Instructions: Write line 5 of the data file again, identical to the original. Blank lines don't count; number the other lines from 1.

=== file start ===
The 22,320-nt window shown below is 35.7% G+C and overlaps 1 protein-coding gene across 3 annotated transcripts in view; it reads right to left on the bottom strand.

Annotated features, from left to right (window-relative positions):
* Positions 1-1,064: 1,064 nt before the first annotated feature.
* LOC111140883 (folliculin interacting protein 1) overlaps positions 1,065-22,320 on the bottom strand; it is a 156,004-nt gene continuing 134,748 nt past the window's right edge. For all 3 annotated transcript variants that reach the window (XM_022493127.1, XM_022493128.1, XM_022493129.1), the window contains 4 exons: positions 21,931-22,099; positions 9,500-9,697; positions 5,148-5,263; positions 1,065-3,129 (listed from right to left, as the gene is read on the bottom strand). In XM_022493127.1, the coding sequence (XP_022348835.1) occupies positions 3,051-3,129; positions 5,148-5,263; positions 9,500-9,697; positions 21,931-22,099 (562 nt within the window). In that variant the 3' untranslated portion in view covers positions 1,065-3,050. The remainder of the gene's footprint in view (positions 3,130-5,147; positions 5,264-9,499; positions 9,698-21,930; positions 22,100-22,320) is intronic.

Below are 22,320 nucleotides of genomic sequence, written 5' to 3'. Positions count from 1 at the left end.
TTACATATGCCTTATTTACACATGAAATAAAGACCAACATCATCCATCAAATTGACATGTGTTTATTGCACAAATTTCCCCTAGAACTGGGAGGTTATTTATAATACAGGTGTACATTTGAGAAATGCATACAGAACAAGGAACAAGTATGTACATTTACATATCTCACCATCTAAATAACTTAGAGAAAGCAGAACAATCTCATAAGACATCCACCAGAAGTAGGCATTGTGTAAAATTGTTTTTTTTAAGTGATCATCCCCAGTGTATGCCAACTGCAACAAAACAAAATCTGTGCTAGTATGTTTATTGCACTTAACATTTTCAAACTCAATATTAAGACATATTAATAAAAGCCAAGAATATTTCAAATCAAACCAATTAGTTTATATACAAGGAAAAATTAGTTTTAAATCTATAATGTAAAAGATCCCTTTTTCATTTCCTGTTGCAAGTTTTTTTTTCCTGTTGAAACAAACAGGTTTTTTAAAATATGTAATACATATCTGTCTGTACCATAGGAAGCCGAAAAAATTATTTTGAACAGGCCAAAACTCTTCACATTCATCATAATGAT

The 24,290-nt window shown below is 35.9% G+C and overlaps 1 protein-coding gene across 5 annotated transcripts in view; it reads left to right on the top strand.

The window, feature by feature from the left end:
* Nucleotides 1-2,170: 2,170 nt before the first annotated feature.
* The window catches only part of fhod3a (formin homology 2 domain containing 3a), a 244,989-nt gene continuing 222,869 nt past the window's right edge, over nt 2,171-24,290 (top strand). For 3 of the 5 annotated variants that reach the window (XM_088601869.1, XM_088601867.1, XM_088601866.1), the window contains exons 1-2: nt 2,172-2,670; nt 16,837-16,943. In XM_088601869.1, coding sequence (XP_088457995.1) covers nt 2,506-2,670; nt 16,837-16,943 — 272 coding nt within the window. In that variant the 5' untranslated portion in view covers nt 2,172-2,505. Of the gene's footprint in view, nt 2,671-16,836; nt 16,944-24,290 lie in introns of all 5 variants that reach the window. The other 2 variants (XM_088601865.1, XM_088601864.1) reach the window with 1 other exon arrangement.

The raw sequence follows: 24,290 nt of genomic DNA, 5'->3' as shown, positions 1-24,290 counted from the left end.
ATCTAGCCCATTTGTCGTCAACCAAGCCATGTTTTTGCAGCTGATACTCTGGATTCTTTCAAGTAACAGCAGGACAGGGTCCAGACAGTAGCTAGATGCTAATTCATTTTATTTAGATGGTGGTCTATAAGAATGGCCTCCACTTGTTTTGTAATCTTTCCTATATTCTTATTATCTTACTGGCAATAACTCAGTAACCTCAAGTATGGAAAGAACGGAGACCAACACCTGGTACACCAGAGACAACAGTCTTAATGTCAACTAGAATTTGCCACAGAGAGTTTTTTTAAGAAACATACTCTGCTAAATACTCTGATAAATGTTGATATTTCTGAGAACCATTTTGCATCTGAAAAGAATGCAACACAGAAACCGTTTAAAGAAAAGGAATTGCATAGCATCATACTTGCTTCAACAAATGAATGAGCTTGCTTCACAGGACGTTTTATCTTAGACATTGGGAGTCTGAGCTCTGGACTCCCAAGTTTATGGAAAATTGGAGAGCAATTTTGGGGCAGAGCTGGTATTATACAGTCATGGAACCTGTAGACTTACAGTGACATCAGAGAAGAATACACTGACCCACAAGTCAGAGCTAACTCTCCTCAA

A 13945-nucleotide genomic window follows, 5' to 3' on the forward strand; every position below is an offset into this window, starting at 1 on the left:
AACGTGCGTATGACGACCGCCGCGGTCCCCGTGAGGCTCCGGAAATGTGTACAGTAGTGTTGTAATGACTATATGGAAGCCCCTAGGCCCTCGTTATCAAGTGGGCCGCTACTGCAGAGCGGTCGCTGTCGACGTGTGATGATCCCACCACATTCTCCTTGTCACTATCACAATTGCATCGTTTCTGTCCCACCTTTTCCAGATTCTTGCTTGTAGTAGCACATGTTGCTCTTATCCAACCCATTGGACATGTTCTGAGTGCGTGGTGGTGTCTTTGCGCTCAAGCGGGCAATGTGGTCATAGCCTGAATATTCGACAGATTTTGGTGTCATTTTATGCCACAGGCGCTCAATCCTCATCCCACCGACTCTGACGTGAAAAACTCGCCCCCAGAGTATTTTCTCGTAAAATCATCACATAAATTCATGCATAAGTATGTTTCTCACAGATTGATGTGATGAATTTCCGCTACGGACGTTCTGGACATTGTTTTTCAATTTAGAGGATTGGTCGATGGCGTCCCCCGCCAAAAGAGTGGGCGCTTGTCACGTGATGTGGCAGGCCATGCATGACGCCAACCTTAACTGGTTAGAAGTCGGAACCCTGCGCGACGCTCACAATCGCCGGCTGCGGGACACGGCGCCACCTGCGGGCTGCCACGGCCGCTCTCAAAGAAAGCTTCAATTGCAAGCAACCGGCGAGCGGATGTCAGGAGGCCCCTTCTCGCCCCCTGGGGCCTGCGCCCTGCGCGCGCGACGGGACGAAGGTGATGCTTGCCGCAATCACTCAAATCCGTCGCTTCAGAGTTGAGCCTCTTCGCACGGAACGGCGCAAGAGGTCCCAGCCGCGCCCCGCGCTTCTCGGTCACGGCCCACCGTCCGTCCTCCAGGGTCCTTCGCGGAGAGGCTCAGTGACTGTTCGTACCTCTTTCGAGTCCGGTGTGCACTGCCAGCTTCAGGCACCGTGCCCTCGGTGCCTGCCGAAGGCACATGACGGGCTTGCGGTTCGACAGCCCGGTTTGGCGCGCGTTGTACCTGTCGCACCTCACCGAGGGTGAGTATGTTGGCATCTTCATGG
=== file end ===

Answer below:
Below are 22,320 nucleotides of genomic sequence, written 5' to 3'. Positions count from 1 at the left end.